Why David Baas? High school tackle at 6'4" who moved to the inside, starting at guard before moving to center, where he was an Outland finalist, Rimington winner, All-American, and second-round draft pick. Topped out at 310 pounds, which is well within Kugler's range, and was a highly-regarded recruit who hit some high school All-American lists.

Guru Reliability: A shade less than exacting. Healthy, high profile player, All Star game, consensus. They are projecting a position move.

Variance: Low-plus. Only the facts that this is an offensive lineman and that there is a slight position adjustment—albeit one almost every interior lineman makes—hold this down from plain ol' low.

Ceiling: High. It is tough for centers to work their way into the first round of the NFL draft because they're just less rare than 6'8" guys just as agile. He could be a Rimington contender, though.

General Excitement Level: Very high. You guys.

Projection: Nonzero chance he emerges into a starting job in year one. Likely? No. Would I even regard that as a bad sign? Well… yeah probably. But not as much of one as you might think. It would be lovely if they could get a redshirt on Kugler and have Miller in front of him for two more years and get a couple of upperclass years from an eminently prepared guy.

If that does happen, Miller is going to be pretty good. If Miller does stay in front of Kugler, Kugler will likely compete at the guard spot opposite Kalis as a redshirt freshman. That will either be vacant (if Ben Braden wins the job and moves to tackle) or held by Graham Glasgow.

That I can't project this guy to definitely start until he's a redshirt junior says something about the burgeoning depth on the offensive line. Some of these guys will wash out from injury or lack of ability; this is inevitable. But the guys who do work out are going to be high four-star potential sorts who have lived up to it, and the competition to emerge is going to be brutal. That's how you build a kick-ass line.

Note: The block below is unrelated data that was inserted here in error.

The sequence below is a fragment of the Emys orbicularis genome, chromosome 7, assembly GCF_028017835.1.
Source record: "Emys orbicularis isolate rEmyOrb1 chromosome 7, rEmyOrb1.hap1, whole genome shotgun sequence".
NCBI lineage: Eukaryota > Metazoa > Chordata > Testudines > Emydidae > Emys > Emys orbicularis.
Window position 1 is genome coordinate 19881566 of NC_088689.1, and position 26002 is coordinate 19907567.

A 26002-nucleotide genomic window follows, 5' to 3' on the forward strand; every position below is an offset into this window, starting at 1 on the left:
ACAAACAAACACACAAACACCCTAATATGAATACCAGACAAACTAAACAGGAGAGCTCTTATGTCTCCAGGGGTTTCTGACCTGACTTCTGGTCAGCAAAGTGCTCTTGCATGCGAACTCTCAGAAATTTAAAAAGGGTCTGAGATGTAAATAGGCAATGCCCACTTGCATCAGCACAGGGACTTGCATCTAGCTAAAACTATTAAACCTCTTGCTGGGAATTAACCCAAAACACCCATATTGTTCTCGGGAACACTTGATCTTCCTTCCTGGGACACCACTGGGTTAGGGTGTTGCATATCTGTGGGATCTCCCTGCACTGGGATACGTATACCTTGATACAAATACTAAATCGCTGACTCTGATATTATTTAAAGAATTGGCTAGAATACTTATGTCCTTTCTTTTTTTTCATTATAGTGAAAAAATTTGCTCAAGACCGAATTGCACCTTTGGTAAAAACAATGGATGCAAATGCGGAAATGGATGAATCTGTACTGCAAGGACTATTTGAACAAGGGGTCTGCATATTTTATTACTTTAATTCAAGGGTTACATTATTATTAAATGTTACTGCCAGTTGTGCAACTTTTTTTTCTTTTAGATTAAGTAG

June 11th, 2013 at 12:46 PM ^

“One time. This guy, he kicked me the play before, and I just grabbed him by the face mask and ripped it off, but I mean, I felt bad about that afterwards, but at the time it seemed like the right thing to do.”

How could you not love this kid? This must be what they call "mean streak" on the scouting sights, no? So excited for our O-line future.


June 11th, 2013 at 2:18 PM ^

It's not popular with the quantifying crowd (and with fair reason), but if you're at practice it is something you can see. The nasty factor. Something I think we've gotten away from, maybe for up to a decade.  I think we've had tough guys, but I think there's been a limit to the nasty ones. (With exceptions- I mean, no one would argue that donkey-hating isn't nasty, if entirely acceptable). The remarkable thing Hoke seems to be doing is finding guys who are nasty on the field (in numbers) and great character guys off it. So you're not becoming Miami to bring that. 

There was a time when guys as good as Bo Jackson would say he never played in a game where they hit harder than when he played Michigan.  Now you're not going to intimidate a Bo, or an OSU, but I'll be glad when these guys mature and we're a team that is making the Minnesotas of the world quit by the 3rd quarter, because they're just tired of having their asses handed to them.


June 11th, 2013 at 12:51 PM ^

Shades of Stanford OG David DeCastro? Smart, nasty and refined. Was 1st rounder to his dad's line (Steelers)

Oooh I can't wait for the years when these big OL are starting and competing in practice


June 11th, 2013 at 1:30 PM ^

That was the very thought that went through my head.

Long article. It was 100% worth the read and then came this bonus:

Kugler popped up in a "Spartan Sizzling Seven" at the start of last year's cycle as one of the most likely players to end up at State. That list: Riley Norman (MSU, but for track and field), Jon Reschke (check), Kyle Bosch, Steven Elmer, Patrick Kugler, Ethan Pocic, and Greg Webb. One of seven is… well, it ain't good. Kugler in particular twisted the knife, visiting State a half-dozen times, then hitting Michigan once and abruptly ending his recruitment a day before he was scheduled to go to East Lansing again.


June 11th, 2013 at 12:52 PM ^